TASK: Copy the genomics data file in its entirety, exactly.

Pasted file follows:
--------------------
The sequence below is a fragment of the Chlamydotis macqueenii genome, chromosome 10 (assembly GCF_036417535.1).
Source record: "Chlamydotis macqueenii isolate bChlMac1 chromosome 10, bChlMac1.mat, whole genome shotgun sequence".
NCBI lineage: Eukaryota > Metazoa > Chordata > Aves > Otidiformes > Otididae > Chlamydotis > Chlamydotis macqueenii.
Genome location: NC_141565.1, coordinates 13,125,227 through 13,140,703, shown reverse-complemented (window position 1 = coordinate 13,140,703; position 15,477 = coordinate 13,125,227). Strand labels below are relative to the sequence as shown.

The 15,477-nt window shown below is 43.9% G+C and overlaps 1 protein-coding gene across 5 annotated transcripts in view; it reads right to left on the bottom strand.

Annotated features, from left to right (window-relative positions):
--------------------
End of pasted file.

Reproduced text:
The sequence below is a fragment of the Chlamydotis macqueenii genome, chromosome 10 (assembly GCF_036417535.1).
Source record: "Chlamydotis macqueenii isolate bChlMac1 chromosome 10, bChlMac1.mat, whole genome shotgun sequence".
NCBI lineage: Eukaryota > Metazoa > Chordata > Aves > Otidiformes > Otididae > Chlamydotis > Chlamydotis macqueenii.
Genome location: NC_141565.1, coordinates 13,125,227 through 13,140,703, shown reverse-complemented (window position 1 = coordinate 13,140,703; position 15,477 = coordinate 13,125,227). Strand labels below are relative to the sequence as shown.

The 15,477-nt window shown below is 43.9% G+C and overlaps 1 protein-coding gene across 5 annotated transcripts in view; it reads right to left on the bottom strand.

Annotated features, from left to right (window-relative positions):